We believe that systems thinking has a place in evaluation because it lets us think strategically about complexity and multiple intersectional influences that impact an intervention. What do you think?
I support the statement; nevertheless I see systems thinking in evalaution is undermined by weak monitoring or thematic studies during implementation about context changes; viable information about position changes in decision making from household to institutional level is almost absent. Combined with the fact that research time for evaluation is too short causing from the start already bias in geographic spreading, in actors included, time, etc
Finally systems thinking is for most professionals to complex to handle and transform its results in daily work routine; so such an evaluation might dis empower the end user of the evaluation results.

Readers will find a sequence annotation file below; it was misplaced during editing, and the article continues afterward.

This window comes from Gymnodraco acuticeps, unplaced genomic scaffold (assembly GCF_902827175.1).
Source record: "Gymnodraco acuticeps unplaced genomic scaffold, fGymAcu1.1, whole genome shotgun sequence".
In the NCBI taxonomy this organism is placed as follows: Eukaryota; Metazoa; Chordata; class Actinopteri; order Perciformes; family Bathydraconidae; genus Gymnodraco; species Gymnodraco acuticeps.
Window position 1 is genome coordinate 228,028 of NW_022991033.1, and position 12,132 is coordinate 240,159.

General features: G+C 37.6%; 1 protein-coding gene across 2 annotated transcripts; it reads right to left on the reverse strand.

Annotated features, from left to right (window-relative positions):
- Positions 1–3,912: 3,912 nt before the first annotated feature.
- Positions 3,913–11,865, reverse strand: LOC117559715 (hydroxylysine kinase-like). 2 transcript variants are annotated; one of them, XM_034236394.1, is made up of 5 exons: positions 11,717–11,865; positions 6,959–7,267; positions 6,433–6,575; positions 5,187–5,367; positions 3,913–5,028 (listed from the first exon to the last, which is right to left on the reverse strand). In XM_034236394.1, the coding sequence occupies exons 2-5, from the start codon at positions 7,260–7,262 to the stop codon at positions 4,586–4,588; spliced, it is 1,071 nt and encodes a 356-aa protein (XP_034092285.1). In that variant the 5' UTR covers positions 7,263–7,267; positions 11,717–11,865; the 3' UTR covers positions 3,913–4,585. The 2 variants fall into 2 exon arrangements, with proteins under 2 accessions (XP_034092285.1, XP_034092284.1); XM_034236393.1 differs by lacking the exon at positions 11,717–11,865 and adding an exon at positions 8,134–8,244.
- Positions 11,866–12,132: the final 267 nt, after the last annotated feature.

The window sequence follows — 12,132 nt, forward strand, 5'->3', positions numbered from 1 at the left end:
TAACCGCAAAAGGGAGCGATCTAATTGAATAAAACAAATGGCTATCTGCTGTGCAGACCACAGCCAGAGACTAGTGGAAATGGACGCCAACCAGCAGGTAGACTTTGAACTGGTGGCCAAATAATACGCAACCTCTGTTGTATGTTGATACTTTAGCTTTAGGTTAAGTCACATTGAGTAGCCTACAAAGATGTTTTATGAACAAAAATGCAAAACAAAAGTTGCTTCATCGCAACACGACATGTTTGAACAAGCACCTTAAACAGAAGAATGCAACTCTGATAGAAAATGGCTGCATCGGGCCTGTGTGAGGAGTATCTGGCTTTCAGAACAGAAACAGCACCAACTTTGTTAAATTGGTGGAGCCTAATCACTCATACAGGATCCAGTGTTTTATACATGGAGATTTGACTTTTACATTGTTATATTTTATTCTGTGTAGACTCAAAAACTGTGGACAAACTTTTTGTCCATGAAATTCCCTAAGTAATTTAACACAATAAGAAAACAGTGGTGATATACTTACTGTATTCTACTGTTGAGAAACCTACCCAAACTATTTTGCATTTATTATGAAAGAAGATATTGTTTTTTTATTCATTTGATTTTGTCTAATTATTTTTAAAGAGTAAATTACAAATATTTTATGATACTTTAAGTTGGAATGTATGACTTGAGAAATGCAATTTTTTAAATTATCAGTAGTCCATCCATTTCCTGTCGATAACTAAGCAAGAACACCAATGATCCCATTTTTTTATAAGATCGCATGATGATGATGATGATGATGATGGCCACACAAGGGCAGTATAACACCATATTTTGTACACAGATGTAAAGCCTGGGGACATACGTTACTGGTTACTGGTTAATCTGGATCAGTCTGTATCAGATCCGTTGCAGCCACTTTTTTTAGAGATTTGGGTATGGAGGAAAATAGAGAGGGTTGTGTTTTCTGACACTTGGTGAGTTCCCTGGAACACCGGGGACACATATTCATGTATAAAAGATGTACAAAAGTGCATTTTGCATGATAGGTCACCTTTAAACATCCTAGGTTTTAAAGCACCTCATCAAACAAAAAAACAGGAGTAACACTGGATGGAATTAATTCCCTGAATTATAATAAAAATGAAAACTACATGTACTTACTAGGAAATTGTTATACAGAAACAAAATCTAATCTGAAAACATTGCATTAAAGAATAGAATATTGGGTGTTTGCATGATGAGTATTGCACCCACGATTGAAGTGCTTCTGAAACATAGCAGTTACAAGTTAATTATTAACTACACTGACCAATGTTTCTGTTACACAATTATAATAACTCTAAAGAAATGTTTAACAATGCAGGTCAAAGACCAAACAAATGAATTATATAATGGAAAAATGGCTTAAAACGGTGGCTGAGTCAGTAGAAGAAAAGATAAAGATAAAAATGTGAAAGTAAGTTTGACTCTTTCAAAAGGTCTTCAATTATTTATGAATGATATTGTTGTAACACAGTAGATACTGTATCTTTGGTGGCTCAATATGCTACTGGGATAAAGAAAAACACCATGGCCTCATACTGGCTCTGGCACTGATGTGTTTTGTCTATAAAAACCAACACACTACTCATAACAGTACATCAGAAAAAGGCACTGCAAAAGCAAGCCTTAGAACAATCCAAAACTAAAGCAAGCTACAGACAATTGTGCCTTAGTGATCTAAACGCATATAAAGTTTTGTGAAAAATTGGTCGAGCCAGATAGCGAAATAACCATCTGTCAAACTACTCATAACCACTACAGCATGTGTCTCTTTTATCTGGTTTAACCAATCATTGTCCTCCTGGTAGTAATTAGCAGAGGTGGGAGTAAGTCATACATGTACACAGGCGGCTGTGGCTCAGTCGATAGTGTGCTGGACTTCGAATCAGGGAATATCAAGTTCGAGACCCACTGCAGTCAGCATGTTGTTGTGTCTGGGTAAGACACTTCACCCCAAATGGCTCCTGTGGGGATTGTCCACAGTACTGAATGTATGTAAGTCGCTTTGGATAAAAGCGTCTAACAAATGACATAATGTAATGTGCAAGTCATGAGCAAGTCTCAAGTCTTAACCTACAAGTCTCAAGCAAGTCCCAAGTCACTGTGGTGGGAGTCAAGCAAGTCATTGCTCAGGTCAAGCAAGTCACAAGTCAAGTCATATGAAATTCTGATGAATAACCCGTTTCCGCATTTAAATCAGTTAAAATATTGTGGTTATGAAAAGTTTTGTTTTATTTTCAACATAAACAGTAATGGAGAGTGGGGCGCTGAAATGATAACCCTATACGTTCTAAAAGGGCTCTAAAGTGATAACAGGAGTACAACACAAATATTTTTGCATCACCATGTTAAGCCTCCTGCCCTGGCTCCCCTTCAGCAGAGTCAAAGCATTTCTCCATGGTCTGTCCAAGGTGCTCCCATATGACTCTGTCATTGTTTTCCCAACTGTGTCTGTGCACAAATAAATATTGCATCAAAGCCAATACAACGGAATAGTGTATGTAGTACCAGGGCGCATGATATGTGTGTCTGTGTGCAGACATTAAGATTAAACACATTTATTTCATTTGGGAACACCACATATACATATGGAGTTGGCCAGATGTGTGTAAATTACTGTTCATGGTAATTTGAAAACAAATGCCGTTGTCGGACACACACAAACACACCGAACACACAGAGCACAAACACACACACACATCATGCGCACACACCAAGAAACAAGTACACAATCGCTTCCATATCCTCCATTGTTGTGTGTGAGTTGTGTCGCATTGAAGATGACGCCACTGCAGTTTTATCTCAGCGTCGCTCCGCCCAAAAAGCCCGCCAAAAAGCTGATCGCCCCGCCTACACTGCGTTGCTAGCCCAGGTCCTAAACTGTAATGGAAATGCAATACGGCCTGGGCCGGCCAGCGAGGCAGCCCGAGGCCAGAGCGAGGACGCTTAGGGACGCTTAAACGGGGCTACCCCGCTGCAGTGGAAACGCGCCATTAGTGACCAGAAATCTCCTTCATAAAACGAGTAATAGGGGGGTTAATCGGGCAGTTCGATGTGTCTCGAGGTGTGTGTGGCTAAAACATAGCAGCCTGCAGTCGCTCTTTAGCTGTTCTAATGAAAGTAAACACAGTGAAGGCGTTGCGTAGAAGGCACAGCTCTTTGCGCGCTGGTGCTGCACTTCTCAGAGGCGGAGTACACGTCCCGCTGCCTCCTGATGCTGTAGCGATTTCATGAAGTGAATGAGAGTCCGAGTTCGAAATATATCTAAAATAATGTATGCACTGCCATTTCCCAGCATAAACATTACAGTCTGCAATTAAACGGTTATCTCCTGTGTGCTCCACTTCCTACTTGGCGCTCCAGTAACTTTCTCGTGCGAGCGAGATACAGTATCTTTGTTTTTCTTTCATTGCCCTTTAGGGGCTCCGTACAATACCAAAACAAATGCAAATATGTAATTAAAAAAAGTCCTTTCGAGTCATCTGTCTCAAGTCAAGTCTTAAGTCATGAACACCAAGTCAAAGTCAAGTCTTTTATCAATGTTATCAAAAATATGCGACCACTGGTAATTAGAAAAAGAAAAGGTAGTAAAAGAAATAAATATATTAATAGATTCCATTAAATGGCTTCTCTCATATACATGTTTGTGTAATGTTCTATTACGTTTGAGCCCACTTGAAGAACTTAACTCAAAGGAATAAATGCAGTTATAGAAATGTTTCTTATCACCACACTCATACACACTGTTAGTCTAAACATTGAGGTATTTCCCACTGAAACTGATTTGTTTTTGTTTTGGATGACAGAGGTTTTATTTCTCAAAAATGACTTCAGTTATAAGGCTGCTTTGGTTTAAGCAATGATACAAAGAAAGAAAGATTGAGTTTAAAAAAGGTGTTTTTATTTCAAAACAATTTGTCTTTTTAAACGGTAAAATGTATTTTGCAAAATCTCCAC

Thanks Jolanda for your comments. The more I consider ST in evaluation processes, the more I realize how much there is to learn about how to leverage and use its methodologies. For me, this exploration translates into increased opportunities. A systems thinking approach uses boundary concepts as the fundamental, iterative process in any analysis. Boundaries around systems are physical, personal and or social constructs/worldviews (perspectives). They define the limits of something, but not necessarily making those limits fixed, but still marking the inclusion or exclusion of ideas or stakeholders along with the reasoning behind those decisions. The UN Women IOE guidance of a Gender Environment Marginalizing and Systemic Evaluation (GEMSE is a working name the approach is currently being drafted) is looking at how to support evaluators as they work with the new SDGs which have an explicit interest in building local capacity to measure their own challenges and successes. To that end, I would hope to see a gradual paradigm shift in development work away from ‘planned interventionism’ (assuming we can measure change as a result of coordinated and planned action) to an acceptance that all systems are inherently complex and emergent and capturing/learning from both intended and unintended outcomes. As you point out though, the current timeline norms (and therefore funding) also need to shift to allow for more participatory, reflective and iterative data gathering cycles.